This is probably one of the last city elected offices where the designation of “First Asian” still applies. Former District Attorney Kamala Harris and current Public Defender Manohar Raju are of Indian descent and therefore qualify as Southeast Asians. The last holdout might be the office of City Treasurer, where Mary Callanan served for 17 years (1980–1997), followed by Susan Leal (1997–2004), and where current Treasurer José Cisneros super-glued himself to the seat in 2004 and has shown no intention of leaving his plum post. 

    What happens now?

    Chiu’s tentative date to leave the Assembly is Oct 31, after which Governor Gavin Newsom must call for a special election two weeks later to be held between 126 and 140 days after that or within 200 days to consolidate it with another election. Candidates will face the voters sometime in early-to-mid 2022 and then again in November 2022 because Chiu’s term ends in December, 2022. There’s no electoral honeymoon for Chiu because, as a mayoral appointee, he must run in the June 7, 2022, primary or sooner (if there is an election in San Francisco before that date, such as a Board of Education or District Attorney recall election) to keep the City Attorney position until the end of Herrera’s term. And if he wishes to run for his own 4-year term, he must run in November 2023.  

    Who is running? 

    So far, four candidates have declared their intention to run for Chiu’s seat: Supervisor Matt Haney; former Supervisor David Campos, and current Chief of Staff for the San Francisco District Attorney; Thea Selby, a City College of San Francisco Trustee; and Bilal Mahmood, a scientist that no San Francisco voter has ever heard of but has the coolest sounding name of the four declared candidates.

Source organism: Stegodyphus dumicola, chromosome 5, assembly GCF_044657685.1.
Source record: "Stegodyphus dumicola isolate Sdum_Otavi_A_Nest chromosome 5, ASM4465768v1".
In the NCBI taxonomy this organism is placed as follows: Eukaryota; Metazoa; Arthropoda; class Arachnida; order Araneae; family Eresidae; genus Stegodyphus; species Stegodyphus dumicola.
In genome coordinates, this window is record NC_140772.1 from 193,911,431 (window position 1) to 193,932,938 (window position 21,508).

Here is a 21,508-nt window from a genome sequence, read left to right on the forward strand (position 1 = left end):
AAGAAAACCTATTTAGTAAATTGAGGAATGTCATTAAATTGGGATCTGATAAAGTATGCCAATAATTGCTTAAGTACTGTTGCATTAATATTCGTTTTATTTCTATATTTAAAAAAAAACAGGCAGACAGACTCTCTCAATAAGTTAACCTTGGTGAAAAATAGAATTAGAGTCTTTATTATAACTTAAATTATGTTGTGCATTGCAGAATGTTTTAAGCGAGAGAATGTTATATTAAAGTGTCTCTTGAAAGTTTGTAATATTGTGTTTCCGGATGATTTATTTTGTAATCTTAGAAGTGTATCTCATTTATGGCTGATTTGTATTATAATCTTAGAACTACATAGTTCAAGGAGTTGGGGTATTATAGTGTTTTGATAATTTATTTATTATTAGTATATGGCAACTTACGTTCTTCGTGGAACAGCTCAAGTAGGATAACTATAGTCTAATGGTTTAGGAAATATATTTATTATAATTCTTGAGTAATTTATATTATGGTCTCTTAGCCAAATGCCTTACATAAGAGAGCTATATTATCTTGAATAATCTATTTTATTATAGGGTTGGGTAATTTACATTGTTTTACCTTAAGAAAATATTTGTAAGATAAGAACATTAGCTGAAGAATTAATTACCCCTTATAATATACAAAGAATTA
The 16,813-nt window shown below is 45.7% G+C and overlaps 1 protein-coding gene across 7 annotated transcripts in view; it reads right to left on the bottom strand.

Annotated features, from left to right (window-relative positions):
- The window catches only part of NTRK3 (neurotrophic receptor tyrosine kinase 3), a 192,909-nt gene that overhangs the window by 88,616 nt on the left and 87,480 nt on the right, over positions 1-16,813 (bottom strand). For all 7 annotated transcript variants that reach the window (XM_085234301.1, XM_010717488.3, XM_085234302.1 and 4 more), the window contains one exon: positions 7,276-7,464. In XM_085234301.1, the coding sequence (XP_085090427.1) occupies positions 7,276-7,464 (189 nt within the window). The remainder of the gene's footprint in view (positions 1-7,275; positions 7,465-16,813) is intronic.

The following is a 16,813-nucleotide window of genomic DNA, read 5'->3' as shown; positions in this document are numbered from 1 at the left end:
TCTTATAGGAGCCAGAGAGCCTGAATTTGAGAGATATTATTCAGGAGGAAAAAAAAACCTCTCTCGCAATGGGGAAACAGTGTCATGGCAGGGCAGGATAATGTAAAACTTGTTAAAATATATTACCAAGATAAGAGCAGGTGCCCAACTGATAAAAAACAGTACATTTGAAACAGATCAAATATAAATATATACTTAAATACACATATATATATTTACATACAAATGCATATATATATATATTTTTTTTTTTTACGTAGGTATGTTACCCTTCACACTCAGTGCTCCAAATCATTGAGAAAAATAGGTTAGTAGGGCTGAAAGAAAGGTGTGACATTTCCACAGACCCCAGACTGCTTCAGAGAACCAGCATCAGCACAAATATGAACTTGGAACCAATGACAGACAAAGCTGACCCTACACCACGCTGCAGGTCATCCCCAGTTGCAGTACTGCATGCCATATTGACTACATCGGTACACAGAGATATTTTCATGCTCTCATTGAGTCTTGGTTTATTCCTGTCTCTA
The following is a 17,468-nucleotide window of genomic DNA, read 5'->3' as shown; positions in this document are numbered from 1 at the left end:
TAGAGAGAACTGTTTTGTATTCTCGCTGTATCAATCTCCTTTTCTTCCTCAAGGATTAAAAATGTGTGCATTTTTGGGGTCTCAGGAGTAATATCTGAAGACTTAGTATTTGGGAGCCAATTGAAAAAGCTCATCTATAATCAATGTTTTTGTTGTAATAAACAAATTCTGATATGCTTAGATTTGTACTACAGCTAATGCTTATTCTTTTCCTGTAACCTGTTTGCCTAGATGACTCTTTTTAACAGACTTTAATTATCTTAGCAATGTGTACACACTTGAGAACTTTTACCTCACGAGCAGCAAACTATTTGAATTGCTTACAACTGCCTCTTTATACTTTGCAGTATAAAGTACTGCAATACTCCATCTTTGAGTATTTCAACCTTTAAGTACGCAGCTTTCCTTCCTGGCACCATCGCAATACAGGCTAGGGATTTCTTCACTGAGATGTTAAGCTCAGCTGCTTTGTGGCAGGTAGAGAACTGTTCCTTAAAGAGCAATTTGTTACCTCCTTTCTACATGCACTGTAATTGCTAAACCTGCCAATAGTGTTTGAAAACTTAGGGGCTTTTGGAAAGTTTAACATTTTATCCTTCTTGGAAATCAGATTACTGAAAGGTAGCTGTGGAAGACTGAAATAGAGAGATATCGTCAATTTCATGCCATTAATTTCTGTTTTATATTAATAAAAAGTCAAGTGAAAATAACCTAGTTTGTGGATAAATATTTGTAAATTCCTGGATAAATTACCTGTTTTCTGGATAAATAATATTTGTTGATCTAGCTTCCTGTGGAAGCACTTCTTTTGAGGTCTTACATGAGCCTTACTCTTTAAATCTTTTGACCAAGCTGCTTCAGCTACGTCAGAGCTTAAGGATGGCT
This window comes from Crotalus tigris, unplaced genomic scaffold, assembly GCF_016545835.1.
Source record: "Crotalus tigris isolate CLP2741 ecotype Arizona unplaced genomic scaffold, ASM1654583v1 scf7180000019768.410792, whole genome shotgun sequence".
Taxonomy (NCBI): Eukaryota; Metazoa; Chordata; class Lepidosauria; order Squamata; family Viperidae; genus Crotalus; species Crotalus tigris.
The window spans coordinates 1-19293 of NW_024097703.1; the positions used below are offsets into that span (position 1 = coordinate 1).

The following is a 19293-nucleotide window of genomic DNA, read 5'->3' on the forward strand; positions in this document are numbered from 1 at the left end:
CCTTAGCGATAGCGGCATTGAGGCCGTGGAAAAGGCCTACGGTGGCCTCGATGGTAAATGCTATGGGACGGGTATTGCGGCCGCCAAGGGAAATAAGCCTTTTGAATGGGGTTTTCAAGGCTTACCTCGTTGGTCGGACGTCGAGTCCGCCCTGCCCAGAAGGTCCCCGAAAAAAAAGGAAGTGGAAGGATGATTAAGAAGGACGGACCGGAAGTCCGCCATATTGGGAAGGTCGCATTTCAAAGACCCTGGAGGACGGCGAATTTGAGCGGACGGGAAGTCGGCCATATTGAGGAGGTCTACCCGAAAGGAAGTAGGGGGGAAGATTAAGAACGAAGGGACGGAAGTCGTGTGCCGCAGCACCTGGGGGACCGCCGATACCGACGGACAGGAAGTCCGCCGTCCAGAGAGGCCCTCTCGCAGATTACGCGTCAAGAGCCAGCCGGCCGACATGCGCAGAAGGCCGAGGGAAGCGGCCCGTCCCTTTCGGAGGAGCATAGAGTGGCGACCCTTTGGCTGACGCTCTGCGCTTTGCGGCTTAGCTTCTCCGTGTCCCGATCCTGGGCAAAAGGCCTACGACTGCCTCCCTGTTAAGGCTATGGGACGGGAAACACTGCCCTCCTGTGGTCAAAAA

Haney and Campos in the same race sets up an internecine struggle between two darlings of the city’s progressive voter base. They chose to forgo a backroom deal in which a “Progressive Papa” (or “Mama,” but the alliteration works better with “Papa”) anoints one as the heir apparent with an easier path to victory. Pundits are calling it a progressive wrestling match, but the musical theatre geek in me sees a rivalry on par with Guys and Dolls, Grease, Hamilton, or West Side Story—but without anyone getting killed at the end. It will be interesting to see how the two progressive candidates split votes among the progressive establishment and Democratic club endorsements, and if this opens the door for a more moderate candidate to sneak in and steal the win.  

    While Mayor Breed has not endorsed (yet) in this race, if Haney wins the Assembly seat, the Mayor gets to make another appointment to fill Haney’s District 6 Supervisor seat. Buckle up, it’s going to be a bumpy ride. Democratic clubs and campaign consultants are going to be very busy. 

    Louise (Lou) Fischer is a Former Co-Chair of the Board of Directors of the Alice B. Toklas LGBT Democratic Club and has served as an appointed and elected Delegate for the State Democratic Party. She is a proud graduate of the Emerge California Women’s Democratic Leadership program, was a San Francisco Commissioner, and has served in leadership positions in multiple nonprofit and community-based organizations.

    Published on October 7, 2021